Deep vein thrombosis (DVT) is a significant medical issue that incurs thrombi formation in the venous system which can result in major medical problems. DVT’s often occur because of complications after orthopedic surgery. Common risks factors for DVT are vein injury, slow blood movement, increase estrogen, and chronic medical illness (Centers for Disease Control and Prevention [CDC], 2018). As many as 900,000 individuals are impacted by DVT each year (CDC, 2020). Consequently, recent estimates show that 60,000 to 100,000 Americans die each year because of DVT. Even more alarming, 10 to 30% of individuals will die of DVT within a month of being diagnosed (CDC, 2020). There is numerous research available about the causes of DVT, its impact, and successful interventions when used properly. However, awareness of DVT is limited, and frontline workers have limited knowledge of its causes and risk factors.
DVTs can be prevented if hospital staff are trained and have the tools necessary to provide the necessary care to patients. Health care leadership must do their part to ensure this does not impact their organization. This plan will provide the training and support that could reduce DVTs from occurring. The costs for this project are minimal; however, costs associated with poor patient care or medical negligence can be enormous. These costs are not just financial, the costs for families who lose their loved ones can be significant and could have long-lasting effects on their quality of life. Hospitals that are not prepared for this preventable issue can sacrifice patient confidence and trust and lose credibility with stakeholders and communities.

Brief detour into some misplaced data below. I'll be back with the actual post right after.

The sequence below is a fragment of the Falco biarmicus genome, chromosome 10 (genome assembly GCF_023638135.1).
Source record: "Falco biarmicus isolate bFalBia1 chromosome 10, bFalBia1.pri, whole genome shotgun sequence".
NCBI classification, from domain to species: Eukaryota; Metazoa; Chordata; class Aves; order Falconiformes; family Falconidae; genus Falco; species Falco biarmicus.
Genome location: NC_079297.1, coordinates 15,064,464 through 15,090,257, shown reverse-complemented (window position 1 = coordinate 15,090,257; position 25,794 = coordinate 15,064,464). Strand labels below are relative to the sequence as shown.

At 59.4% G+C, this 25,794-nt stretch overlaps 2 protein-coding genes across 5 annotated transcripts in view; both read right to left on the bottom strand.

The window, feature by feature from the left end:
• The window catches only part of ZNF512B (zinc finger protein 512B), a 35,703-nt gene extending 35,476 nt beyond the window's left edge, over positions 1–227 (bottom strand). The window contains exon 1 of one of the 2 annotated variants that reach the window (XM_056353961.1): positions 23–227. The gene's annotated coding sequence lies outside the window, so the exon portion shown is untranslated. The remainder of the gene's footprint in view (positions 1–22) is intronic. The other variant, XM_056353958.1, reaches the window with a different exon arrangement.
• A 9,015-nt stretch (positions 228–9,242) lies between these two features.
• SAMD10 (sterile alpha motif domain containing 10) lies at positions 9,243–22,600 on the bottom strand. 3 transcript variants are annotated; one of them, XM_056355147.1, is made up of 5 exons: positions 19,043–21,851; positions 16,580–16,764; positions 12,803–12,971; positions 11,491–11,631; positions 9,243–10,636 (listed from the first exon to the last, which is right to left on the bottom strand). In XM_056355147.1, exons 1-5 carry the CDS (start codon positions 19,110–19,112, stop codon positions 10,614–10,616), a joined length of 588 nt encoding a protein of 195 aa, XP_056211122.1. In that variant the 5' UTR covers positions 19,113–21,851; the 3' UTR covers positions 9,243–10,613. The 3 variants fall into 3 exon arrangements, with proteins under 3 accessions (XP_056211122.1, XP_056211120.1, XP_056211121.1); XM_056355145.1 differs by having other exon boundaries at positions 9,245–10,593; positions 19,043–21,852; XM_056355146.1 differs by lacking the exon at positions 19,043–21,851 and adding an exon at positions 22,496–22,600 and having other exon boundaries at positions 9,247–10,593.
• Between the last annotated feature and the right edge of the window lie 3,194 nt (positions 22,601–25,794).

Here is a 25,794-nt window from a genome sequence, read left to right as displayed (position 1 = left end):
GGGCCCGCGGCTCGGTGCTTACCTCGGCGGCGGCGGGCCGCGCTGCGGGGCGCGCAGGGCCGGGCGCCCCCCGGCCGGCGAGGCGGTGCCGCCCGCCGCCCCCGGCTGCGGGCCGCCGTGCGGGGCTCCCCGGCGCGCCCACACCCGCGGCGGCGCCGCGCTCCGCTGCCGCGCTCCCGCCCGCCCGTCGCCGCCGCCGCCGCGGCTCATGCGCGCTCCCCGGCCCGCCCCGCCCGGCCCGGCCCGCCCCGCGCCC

Date of publication
MSN Capstone Project
Roberson, Ariel D., "Preventing Deep Vein Thrombosis in Surgical Patients" (2023). MSN Capstone Projects. Paper 270.